Key Changes – DRAFT Westbrook Communities Local Area Plan (Aug 2022 version)
Updates to the Draft Westbrook Communities Local Area Plan (Aug 2022) have been made based on
input provided by community associations, working group members, industry representatives and
community members in the previous phase of engagement (Phase 3), as well as other inputs such as City
policies and technical feasibility.
Phase 3, REFINE, ran from June 6-30, 2022. In this phase of engagement there were three topic areas
open for input:
Topic 1: Small-Scale Homes
Input was collected to inform development direction (policy) for small-scale homes.
Topic 2: Draft Urban Form & Building Scale Maps
Draft Urban Form and Building Scale Maps (outlining where and how growth and change could
happen in the area) were shared and open for input.
Topic 3: Investment Priorities
Potential investment priorities /priority projects linked to each Core Value from the Plan were
shared. Feedback on these priorities and/or suggestions for other priorities was collected.
Key changes made to the Draft Westbrook Communities Local Area Plan following the third phase of
engagement are outlined below
Topic 1: Small-Scale Homes
Based on public feedback, existing policies and bylaws, Council direction, and other considerations,
development direction (policy) has been drafted to provide additional direction on the development of
small-scale homes in the area.
These policies can be found in Section 18.104.22.168 (page 23) of the Westbrook Communities Local Area Plan
• The Plan supports single- and semi-detached dwellings throughout the Westbrook Communities.
• The Plan also supports three-or-more-unit development (i.e. rowhouses and townhouses) on
parcels with lanes that are within transit station areas, adjacent to main streets, on corner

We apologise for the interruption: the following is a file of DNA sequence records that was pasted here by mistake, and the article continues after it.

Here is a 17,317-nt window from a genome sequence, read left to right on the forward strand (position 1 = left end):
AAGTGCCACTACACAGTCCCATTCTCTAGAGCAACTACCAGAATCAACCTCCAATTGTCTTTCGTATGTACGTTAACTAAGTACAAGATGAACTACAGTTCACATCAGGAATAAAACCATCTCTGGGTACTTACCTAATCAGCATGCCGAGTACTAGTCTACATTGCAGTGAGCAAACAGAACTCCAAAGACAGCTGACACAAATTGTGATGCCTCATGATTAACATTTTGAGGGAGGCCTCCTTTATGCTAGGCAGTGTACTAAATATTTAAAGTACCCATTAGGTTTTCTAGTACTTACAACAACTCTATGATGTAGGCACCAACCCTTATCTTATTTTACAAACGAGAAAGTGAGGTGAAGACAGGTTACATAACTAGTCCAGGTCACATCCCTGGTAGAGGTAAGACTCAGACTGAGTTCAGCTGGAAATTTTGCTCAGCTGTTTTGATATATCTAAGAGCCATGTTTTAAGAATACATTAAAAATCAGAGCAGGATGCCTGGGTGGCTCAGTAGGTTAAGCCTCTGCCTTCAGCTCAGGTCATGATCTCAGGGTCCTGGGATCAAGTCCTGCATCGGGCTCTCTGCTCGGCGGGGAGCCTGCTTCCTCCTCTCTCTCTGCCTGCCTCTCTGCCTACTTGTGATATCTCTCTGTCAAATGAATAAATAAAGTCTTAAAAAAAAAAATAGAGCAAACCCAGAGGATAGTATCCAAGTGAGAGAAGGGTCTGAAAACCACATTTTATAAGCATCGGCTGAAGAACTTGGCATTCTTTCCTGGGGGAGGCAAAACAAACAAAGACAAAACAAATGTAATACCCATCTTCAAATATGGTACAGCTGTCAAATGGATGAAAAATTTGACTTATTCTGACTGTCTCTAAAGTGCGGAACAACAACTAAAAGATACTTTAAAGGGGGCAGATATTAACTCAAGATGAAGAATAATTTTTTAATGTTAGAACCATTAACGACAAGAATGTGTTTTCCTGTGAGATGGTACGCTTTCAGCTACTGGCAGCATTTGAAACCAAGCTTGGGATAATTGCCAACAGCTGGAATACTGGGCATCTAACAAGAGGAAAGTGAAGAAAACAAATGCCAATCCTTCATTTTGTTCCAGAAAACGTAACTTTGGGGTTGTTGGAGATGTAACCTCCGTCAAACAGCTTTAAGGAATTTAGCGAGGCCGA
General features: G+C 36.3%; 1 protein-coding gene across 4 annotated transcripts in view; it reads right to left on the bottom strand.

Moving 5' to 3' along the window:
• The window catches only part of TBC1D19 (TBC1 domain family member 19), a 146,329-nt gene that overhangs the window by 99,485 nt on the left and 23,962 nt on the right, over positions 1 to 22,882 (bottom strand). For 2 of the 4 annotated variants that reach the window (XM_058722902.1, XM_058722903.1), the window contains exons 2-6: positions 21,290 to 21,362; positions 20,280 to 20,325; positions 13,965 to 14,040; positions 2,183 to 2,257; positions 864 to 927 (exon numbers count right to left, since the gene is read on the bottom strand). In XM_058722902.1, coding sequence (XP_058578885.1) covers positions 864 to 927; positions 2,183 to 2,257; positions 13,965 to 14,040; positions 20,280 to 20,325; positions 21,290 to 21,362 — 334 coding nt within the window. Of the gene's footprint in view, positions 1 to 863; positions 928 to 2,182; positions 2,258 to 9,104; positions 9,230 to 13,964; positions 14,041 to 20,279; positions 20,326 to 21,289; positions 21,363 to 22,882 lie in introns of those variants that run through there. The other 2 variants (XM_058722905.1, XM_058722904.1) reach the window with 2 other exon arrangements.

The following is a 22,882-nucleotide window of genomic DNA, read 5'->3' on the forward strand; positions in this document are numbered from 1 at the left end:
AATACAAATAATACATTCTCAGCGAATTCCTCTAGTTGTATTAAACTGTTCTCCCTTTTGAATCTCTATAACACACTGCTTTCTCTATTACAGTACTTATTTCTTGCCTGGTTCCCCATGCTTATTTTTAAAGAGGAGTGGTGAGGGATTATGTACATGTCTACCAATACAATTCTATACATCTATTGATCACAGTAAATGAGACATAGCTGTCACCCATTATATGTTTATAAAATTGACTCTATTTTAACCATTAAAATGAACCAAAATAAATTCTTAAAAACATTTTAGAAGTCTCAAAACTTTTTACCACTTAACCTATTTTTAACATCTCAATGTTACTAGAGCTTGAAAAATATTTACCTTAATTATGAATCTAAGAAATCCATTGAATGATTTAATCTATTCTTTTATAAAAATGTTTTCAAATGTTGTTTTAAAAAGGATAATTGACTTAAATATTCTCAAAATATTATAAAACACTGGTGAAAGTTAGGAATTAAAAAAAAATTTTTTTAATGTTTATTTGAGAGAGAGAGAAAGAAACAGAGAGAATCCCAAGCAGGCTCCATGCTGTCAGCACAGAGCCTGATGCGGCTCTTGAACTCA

parcels and adjacent to parks that are greater than 1.0 acres in size.
Through engagement, a key area of concern raised was mid-block homes that included three or moreunits. With that feedback in mind:
• The Plan does not support mid-block development greater than a semi-detached homes, unless
the other criteria above is met.
• The Plan also supports three or more-unit development where it has a similar building envelope
to one-or-two-unit dwellings (i.e. similar lot coverage (~45%) and building height (~10m)).
Main Streets & Transit Station Areas
We heard it was unclear where the policy for three-or-more-unit developments did or did not apply
connected to Main Streets and Transit Station Areas.
To help clarify where this policy applies, additional and more detailed policy has been drafted:
• For Main Streets, the policy applies to developments on the Main Street directly or separated by
a lane from it.
• For Transit Station Areas, the policy applies to ‘Core’ and ‘Transition Zones’ within or
surrounding Transit Station Areas (outlined on the Transit Station Area Maps: figures 2-9 in
section 2.5.2, pages 49-60).
• Transition Zones for most Transit Station Areas have been expanded and include additional
policies to clarify that public realm policies within Transit Station Area apply to larger-scale
development. The low-modified scale modifier around 45 street station, specifically in Glendale,
has been pulled back from Georgia Street and Glenmount Drive.
Topic 2: The Urban Form and Building Scale Maps
Neighbourhood Connector Areas
We heard that while some locally-focused commercial spaces are desirable, there were concerns about
certain corridors and park areas where the ‘Neighbourhood Connector’ Urban Form Category was
applied. With this in mind, on Map 3: Urban Form (page 16) we made the following changes:
• The ‘Neighbourhood Connector’ category has been removed from many neighbourhood parks
(Wildwood CA site, Graham Park, Vincent Massey/St. Michaels/Westgate School, Glenbrook